Featured Product
This Week in Quality Digest Live
Quality Insider Features
Aron Solomon
When minimum isn’t enough
Ian Williamson
Bosses need to get used to it
David Gillum
There’s no central reporting system in the U.S. or internationally
The Un-Comfort Zone With Robert Wilson
These tips will help you with your fear of success
Nate Burke
To improve your brand, review how to make the returns experience better

More Features

Quality Insider News
Applications close Monday, January 10, 2022
Designed for process cooling applications including industrial cooling circuits
New features enable manufacturers to launch products faster with lower overall cost and fewer errors
Control System Integrators Association’s certification program demonstrates dedication to continuous improvement
New grooving tools optimized to enable lighter cutting action and reduced cutting forces
New president brings two decades of executive leadership to metrology manufacturer
Newly independent LRQA business brings together expertise in certification, cybersecurity, inspection, and training

More News

Thomas R. Cutler

Quality Insider

The Lean Frontier

Industrial customer relationship management

Published: Monday, September 11, 2006 - 21:00

The tagline to the 1989 film "Star Trek V: The Final Frontier" was “The Enterprise is back. This time, have they gone too far?”

With up to 10 years of continued process improvements on the plant floor, and in back office and distribution operations, manufacturers have finally arrived at the front door of customer relationship management (CRM). Many senior manufacturing engineering and operations executives are strongly resistant and assert that lean CRM is the final frontier in the lean enterprise process. Now that the quick gains have been achieved from eliminating waste in the rest of the manufacturing enterprise, the areas most neglected—customer service, sales and marketing—are front and center.

Achieving bottom-line benefits from the implementation of many of the CRM technology solutions that provide “electronic” connections and profound data analysis and reporting capabilities is only part of the quality equation. There are systematic processes designed to achieve significant CRM benefits including:

  • Planning and executing organizational and value-stream process improvements, particularly those issues affecting staff, culture and organizational issues
  • Applying the principles of lean enterprise, total quality management and value-stream analysis to improve customer interface operations
  • Justifying quality-coaching technologies, including self-organizing and autonomous agent-based solutions.

Larry Caretsky, president of Commence, developers of a stand alone industrial CRM solution, suggested that most enterprise resource planning (ERP) companies offering CRM have short-falls. According to Caretsky, “Managing the sales cycle and sales representative performance, marketing campaign management and integration with customer support are not provided by ERP tools.”

ERP-provided CRM: Not always the panacea
While many ERP vendors fall short on the industry CRM front, some have proactively addressed this critical lean aspect of the manufacturing enterprise. Toledo-based Technology Group International is an ERP vendor that has developed a customized industrial CRM solution. Rebecca Gill, vice president of TGI noted several key reasons for purchase an integrated ERP/CRM solution. Full integration allows:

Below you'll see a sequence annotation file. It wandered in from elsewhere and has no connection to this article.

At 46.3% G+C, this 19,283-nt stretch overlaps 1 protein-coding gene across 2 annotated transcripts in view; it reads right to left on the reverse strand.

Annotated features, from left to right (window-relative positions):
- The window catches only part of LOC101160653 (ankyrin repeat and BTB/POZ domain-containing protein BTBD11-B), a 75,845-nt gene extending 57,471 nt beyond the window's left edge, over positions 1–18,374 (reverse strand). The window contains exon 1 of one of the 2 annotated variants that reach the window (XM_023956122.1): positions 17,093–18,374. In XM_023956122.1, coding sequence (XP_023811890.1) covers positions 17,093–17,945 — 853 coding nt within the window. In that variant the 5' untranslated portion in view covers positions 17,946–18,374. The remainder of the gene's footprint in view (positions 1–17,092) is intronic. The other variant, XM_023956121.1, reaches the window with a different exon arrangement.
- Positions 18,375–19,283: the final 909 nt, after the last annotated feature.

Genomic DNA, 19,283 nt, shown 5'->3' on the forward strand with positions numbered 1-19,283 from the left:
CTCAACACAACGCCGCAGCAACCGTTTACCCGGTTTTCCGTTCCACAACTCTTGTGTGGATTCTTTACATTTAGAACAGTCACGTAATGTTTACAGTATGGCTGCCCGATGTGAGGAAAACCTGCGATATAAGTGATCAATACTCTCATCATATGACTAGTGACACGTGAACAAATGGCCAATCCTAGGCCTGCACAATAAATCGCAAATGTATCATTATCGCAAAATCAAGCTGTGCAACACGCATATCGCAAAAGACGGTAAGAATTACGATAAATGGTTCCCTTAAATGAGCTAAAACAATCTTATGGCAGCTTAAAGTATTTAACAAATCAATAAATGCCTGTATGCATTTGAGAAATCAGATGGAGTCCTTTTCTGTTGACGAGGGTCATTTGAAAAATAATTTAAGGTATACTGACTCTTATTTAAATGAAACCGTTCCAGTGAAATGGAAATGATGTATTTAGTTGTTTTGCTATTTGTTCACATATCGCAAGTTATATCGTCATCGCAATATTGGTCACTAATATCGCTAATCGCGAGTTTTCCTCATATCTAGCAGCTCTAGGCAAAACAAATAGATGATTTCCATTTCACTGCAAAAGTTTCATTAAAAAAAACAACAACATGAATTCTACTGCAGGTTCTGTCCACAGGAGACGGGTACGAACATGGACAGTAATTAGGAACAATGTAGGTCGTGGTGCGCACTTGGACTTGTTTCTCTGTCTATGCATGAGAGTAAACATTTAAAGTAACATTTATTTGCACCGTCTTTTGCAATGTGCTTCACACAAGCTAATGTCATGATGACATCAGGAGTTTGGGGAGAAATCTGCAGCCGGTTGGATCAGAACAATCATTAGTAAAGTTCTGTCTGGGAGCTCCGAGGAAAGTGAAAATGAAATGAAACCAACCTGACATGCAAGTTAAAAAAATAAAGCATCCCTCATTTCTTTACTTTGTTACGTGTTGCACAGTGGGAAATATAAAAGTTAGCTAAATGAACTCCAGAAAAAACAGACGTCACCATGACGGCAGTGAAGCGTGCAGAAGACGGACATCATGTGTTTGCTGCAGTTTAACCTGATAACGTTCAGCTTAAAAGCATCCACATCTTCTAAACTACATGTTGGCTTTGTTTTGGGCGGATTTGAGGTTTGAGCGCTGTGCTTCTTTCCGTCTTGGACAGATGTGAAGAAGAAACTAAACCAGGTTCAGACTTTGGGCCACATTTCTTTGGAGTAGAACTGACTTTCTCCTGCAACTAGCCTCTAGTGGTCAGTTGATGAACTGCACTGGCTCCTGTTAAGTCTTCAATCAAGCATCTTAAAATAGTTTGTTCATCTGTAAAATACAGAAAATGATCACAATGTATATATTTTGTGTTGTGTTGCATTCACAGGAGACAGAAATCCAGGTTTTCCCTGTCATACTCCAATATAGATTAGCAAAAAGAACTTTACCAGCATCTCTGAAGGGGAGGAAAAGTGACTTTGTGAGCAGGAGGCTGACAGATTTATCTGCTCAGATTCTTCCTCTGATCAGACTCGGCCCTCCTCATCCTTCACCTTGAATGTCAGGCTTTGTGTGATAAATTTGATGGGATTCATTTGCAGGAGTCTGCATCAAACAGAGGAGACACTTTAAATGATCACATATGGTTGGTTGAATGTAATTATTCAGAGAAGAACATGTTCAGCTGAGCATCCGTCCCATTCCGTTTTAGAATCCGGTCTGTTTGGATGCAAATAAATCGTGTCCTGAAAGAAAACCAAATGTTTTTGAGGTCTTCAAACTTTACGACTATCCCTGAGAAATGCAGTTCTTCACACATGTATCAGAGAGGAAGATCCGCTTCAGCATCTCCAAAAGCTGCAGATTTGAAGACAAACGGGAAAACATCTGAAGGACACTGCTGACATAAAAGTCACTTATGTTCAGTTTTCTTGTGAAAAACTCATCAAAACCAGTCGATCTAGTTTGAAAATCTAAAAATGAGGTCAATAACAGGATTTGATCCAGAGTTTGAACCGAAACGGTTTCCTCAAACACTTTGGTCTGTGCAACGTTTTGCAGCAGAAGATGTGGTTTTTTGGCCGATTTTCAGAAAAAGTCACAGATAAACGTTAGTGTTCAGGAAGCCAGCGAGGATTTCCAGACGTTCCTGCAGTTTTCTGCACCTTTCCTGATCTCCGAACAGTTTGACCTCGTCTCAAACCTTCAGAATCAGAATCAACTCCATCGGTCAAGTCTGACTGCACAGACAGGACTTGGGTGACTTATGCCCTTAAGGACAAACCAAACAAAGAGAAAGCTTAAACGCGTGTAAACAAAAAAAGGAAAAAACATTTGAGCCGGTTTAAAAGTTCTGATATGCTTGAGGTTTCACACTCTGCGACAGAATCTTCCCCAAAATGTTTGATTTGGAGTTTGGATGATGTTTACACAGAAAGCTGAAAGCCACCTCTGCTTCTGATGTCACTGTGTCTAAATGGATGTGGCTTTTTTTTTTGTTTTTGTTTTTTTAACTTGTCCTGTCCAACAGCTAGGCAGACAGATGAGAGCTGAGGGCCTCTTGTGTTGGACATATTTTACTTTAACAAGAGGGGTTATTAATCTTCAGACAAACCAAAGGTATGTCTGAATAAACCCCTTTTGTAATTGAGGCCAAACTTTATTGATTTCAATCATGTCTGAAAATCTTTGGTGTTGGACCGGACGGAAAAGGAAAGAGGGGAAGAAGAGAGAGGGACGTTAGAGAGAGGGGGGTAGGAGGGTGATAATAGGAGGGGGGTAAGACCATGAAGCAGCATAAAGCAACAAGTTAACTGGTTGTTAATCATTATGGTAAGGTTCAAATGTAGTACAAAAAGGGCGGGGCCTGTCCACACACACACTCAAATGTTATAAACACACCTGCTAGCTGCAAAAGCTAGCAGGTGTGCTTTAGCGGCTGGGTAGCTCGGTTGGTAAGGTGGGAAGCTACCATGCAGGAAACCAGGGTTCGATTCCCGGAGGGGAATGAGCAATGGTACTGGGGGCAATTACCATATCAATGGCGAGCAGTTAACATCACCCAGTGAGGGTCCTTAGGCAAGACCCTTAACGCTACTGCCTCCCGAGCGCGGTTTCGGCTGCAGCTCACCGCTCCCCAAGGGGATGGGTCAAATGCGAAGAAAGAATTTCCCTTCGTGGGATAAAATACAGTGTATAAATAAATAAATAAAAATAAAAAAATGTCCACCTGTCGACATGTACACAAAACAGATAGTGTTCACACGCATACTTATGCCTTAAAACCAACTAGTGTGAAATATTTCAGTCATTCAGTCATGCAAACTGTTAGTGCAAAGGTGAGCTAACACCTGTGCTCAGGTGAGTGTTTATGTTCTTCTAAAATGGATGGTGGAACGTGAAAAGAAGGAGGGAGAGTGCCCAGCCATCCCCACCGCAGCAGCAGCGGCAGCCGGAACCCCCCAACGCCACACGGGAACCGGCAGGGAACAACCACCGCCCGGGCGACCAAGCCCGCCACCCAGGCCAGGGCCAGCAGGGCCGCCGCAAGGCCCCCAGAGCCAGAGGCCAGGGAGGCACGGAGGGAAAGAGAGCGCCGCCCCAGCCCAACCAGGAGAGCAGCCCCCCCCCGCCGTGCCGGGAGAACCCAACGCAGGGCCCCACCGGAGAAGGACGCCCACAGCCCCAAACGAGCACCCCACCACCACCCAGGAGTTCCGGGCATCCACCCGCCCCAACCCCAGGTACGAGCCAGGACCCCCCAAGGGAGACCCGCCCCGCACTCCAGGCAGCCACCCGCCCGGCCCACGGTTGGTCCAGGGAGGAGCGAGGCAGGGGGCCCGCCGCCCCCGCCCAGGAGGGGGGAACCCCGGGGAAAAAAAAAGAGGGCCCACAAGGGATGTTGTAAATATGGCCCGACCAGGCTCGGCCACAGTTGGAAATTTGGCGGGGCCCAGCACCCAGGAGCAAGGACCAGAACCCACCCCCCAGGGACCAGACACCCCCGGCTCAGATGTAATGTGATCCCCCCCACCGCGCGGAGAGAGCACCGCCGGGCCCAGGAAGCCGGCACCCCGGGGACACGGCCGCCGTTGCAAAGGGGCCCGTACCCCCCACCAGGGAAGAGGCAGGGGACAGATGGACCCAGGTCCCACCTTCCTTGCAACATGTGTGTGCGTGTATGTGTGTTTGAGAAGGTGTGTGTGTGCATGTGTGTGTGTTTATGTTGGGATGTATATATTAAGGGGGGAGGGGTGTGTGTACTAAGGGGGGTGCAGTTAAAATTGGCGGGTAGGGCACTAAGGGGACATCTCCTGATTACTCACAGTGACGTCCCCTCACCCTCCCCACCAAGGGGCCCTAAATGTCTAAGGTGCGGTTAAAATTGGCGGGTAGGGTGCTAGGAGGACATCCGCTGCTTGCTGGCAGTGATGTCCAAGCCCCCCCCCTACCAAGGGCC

• Access to data in manufacturing, distribution and accounting
  • Instant notification of credit issues
  • Instant capability to promise data for manufactured and distributed products
  • Direct tie between anticipated sales and related costs
  • Instant access to historical information such as sales, returns, on-time payments, margins and other data
  • Integrated dashboards that go beyond the typical sales funnel and show true margin comparisons
  • No need to reshuffle sales data, re-evaluate or rekey. Data is all available to dice and slice as needed.
  • No lag time between data syncing or replicating. Management staff has live, real-time sales data.
  • True 360 degree view of the customer for the organization and not just the sales representatives

Indeed, stand alone industrial CRM solutions may also provide effective lean CRM processes as long as the vendor truly understands the nuances and idiosyncrasies of the manufacturing sector, but most don’t. Offering a glorified database satisfactory to any type of organization doesn’t address the central issues facing all industrial operations.

As Caretsky notes, “Industrial companies with complex products and solutions must be driven by quality best practices around industrial selling, rapid system start-up, effective sales team adoption and use. Each of these issues is a unique reality of quality lean principles for industrial sales and marketing.”

Trailers for "Star Trek V" suggested that, “Adventure and imagination will meet at the final frontier.” Perhaps CRM and manufacturing has arrived with Spock’s suggestion to, “Live long and prosper.” If the value of lean quality CRM isn’t achieved, then manufacturers will surely evaporate and be beamed up.

Discuss

About The Author

Thomas R. Cutler’s picture

Thomas R. Cutler

Thomas R. Cutler is the President and CEO of Fort Lauderdale, Florida-based, TR Cutler Inc., celebrating its 21st year. Cutler is the founder of the Manufacturing Media Consortium including more than 8000 journalists, editors, and economists writing about trends in manufacturing, industry, material handling, and process improvement. Cutler authors more than 1,000 feature articles annually regarding the manufacturing sector. More than 4,500 industry leaders follow Cutler on Twitter daily at @ThomasRCutler. Contact Cutler at trcutler@trcutlerinc.com.